Capture of the Kelly Gang
After years of successfully eluding the police, in June 1880 the Kelly Gang deliberately staged a final confrontation at Glenrowan in Victoria. Kelly had hoped this confrontation would stir up a rebellion of citizens against what he saw as an unjust legal system.
The gang took over the Glenrowan railway station, but Kelly was careful not to damage the telegraph, so the station master could alert the police.
The gang moved the railway staff to the Glenrowan Inn where they also took the guests hostages. Because many were Kelly sympathisers, the night was spent in song and merriment as they waited for police to arrive. Eventually, a local school teacher alerted police to the gang's whereabouts. Police and railway staff surrounded the inn, ready to fire at any of the gang members who left the building.
At around dawn, Ned Kelly appeared in his armour outside the hotel. Emerging like a ghostly apparition from the trees that surrounded the hotel, his appearance horrified the authorities. According to a railway station guard:
...I heard the thud of a bullet where I was on looking back I saw what seemed a tremendous black fellow with something like a blanket on him this would be about 6.45am and the morning being hazy or else the smoke from the guns hanging about made him look a deal bigger than he was... the strange figure still advanced on us... I saw Sergeant Steele run from a tree close behind Kelly, as he shot at me, and fired twice very low I saw Kelly fall ...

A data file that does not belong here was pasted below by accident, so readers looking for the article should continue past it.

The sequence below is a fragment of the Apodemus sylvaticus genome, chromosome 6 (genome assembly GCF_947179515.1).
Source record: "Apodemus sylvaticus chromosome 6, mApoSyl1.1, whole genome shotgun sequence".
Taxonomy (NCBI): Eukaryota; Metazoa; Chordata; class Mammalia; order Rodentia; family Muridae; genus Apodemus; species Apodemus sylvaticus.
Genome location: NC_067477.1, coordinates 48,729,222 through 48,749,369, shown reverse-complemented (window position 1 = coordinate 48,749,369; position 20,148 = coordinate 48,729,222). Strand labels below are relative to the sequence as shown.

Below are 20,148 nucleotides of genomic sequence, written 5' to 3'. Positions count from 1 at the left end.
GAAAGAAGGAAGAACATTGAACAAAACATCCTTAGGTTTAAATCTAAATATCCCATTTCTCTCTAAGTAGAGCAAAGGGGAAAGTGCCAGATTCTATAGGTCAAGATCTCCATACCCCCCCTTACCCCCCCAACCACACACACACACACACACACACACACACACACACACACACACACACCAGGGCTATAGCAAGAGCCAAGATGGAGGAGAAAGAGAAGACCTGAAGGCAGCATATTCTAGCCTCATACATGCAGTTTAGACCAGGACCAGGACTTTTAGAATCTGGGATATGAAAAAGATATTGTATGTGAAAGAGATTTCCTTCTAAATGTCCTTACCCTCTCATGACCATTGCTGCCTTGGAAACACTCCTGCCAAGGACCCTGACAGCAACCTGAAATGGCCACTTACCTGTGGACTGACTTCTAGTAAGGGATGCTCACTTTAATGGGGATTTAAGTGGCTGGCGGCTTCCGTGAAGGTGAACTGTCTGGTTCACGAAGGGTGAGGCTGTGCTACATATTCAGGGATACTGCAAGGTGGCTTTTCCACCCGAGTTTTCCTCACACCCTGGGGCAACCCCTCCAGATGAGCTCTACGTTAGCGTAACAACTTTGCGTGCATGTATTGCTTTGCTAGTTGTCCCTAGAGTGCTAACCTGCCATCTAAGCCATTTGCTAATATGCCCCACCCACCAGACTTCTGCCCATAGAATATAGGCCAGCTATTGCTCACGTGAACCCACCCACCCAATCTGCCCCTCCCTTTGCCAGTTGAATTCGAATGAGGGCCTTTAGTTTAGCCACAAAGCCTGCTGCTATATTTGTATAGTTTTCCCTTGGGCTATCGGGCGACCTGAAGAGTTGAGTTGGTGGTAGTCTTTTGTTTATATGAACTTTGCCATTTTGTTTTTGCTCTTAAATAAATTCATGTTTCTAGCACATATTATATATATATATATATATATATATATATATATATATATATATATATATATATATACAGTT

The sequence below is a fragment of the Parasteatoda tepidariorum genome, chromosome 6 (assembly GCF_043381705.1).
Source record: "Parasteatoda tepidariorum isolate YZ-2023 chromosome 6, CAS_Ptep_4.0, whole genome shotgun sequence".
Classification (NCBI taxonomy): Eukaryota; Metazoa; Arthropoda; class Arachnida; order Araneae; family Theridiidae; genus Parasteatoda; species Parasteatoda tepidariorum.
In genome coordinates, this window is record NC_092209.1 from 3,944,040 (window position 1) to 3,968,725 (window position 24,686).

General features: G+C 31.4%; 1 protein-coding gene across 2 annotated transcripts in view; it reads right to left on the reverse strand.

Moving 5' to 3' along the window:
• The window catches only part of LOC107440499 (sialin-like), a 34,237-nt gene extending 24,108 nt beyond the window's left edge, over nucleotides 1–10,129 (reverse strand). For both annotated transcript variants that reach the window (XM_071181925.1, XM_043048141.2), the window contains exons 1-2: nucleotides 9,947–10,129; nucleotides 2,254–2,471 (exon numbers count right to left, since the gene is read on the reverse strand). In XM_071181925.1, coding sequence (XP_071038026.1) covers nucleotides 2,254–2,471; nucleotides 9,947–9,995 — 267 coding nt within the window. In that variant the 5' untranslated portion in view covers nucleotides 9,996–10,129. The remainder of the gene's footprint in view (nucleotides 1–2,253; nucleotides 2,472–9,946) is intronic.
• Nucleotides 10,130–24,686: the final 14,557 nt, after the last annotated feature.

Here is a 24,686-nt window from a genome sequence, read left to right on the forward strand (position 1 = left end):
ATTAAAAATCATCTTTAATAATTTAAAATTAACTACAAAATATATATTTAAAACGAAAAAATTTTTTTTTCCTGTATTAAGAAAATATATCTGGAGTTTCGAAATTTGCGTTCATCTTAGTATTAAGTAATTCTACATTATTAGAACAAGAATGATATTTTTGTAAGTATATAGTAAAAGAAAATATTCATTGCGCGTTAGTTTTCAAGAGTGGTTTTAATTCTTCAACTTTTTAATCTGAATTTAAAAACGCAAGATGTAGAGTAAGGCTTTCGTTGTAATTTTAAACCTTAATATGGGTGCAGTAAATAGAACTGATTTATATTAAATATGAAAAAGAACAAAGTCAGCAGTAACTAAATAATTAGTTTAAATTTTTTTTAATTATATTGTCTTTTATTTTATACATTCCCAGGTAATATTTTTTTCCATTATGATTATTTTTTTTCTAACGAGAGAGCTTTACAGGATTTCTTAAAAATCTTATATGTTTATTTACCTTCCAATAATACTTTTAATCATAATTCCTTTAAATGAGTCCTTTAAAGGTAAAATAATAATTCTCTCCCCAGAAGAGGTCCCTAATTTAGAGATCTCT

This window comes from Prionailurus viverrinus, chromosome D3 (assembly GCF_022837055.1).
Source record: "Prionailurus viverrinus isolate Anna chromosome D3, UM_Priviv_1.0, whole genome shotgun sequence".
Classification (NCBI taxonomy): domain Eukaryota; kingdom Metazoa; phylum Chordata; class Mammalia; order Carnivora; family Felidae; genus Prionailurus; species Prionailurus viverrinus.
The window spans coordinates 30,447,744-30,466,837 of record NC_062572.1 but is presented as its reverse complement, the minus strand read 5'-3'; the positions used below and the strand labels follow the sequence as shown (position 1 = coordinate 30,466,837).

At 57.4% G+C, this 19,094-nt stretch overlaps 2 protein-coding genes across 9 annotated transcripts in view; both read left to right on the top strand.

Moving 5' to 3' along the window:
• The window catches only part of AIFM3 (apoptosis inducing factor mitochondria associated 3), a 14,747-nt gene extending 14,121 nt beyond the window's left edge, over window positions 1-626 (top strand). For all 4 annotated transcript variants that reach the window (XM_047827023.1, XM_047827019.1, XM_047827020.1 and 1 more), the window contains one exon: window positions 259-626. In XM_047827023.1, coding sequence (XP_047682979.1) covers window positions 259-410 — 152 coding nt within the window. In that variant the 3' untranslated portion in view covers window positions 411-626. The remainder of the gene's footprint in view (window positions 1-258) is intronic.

– Glenrowan Railway Station goods guard
Dowsett, J 1973, 'The capture of Ned Kelly' [manuscript ca. 1880], La Trobe Journal, No. 11 April.
Although photography was quite new in 1880, a number of photographers helped record the dramatic events at Glenrowan as they unfolded.
Police started a fire in the hotel to smoke out the remaining gang members. They shot Joe Byrne as he came out of the side of the burning hotel, while the two other gang members – Steve Hart and Dan Kelly – died in the fire. Ned Kelly himself was the only gang member to survive. He was tried by Judge Redmond Barry and sentenced to death.